An anarchic group of beekeepers met on a very sunny day at Shadiya’s farm near Oxford to celebrate International Bee Day with a picnic and a peek at her Top Bar Hives.
We began by discussing winter losses, which were high, and swarms – which were almost totally absent so far this year (but started a few days after this meeting). These are probably linked: England had a “false start” to Spring, followed by a week of intensely cold Siberian winds (the “Beast from the East”). This knocked back spring blossom by about 6 weeks, and the colonies are only just beginning to swarm.
Gino has spotted a pattern behind the high losses over winter. Some colonies seem to have started raising brood in the false start to spring, then when the weather turned freezing again they clustered round the brood to stop it chilling. After a few days they had eaten all the nearby food and the whole colony froze to death, even though there might be 15 bars of food a few inches away. This explains the repeated pattern of many dead bees, some brood, yet a puzzling amount of stores.
We ambled off to the hives. There are three, plus a wild colony that lives in… what was originally an old tea chest which has been successively colonised by swarms. The tea chest fell apart years ago and some cladding was added to protect the bees, and later some celotex insulation blocks to keep them warm over winter. It’s a totally uninspectable mess …and her strongest colony.
The others are Top Bar Hives, with very black bees. One was dead, but hosting a Great Tit nest. Another had weirdly tiny bees, but they seemed happy and purposeful and collecting pollen, and we let them be. (Shadiya once opened an “empty” hive before putting a swarm in, to find there was a hornet nest already in it. They weren’t happy. Fortunately she was wearing a bee suit.)
The bees are in their own fenced off area so livestock cannot bother them, and we were able to watch them closely for several minutes before they began taking notice of us.
We debated how often to inspect hives. Although a general tenet of the group is that conventional beekeepers inspect too often, it is worth considering whether some people do it too infrequently. Without examining comb you can’t learn what’s normal and spot problems when they do occur. Against this one must balance the fact that opening and inspecting a hive often tells you nothing you couldn’t already tell from outside. Each beekeeper must make their own choice on how much intervention to undertake. In general, horizontal TBHs are much easier to inspect than Warrés, and TBH users are more familiar with comb handling techniques. On this theme, I recalled a telling remark by a conventional beekeeper who told me he used to have 3 Warré hives, but he gave them away because they were boring – he couldn’t inspect them.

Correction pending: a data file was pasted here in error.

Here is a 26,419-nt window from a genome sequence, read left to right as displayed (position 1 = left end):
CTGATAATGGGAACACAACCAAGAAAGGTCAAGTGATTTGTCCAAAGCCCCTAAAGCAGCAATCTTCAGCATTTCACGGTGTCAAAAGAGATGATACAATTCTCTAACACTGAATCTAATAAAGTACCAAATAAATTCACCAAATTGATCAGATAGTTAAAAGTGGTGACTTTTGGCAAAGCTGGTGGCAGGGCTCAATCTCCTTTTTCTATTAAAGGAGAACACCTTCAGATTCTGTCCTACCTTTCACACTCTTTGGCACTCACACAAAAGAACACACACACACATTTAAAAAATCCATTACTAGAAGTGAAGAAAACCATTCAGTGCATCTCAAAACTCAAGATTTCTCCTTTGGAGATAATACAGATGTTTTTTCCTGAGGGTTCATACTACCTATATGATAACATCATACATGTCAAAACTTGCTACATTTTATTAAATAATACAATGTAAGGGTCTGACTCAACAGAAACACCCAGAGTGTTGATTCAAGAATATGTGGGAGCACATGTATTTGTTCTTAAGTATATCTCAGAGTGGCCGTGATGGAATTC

Jane has been considering keeping bees for some time and was reassured to see it does not have to be done in an intensive management style, and how calm bees are if they haven’t been trained to consider humans a threat to their nest. “Go for it!” we urged her.
Other topics touched upon
The picnic conversation ranged over a number of other subjects, some of which are tangentially related to beekeeping:
The loss of heritage varieties of food plants: many plant varieties sold to the public these days are F1 crosses which won’t breed true, or are sterile – there’s little point saving the seeds from them for next year. There’s a general loss of genetic diversity in food plants because the old fashioned ‘landrace’ varieties, which are open pollinated and breed true, are not allowed to be sold in the UK unless someone goes through DEFRA’s seed registration process (warning: that link may give readers nightmares) to certify these are indeed tomatoes etc. You won’t get much change from £2,000 per variety. To get around this ban on sales, conservation enthusiasts hold seed swap meetings. You can learn more about this at e.g. the Heritage Seed Library.
The economics of organic farming. In a nutshell, many small farmers have difficulty making a living, and organic farmers have high labour costs. Shadiya’s farm isn’t a registered Organic one but she doesn’t use pesticides because it’s a livestock, not arable or vegetable growing farm.
Eric produced a live hornet, assuring us it was much smaller than the queen he’d found. He then reminisced about properly venomous creatures he’d met back in Australia, such as funnel web spiders, each story more ghastly than the last. (“But it got loose in the car, and then the fun really began!”)
Life on a farm: As the meeting broke up, Shadiya’s terrier raced over to where a rat had been spotted near an outbuilding and fell upon, savaged and devoured… a piece of quiche. Here ended the picnic.
Many thanks to all who came, and especially Shadiya for making us so welcome at her home!
Next meeting: TBA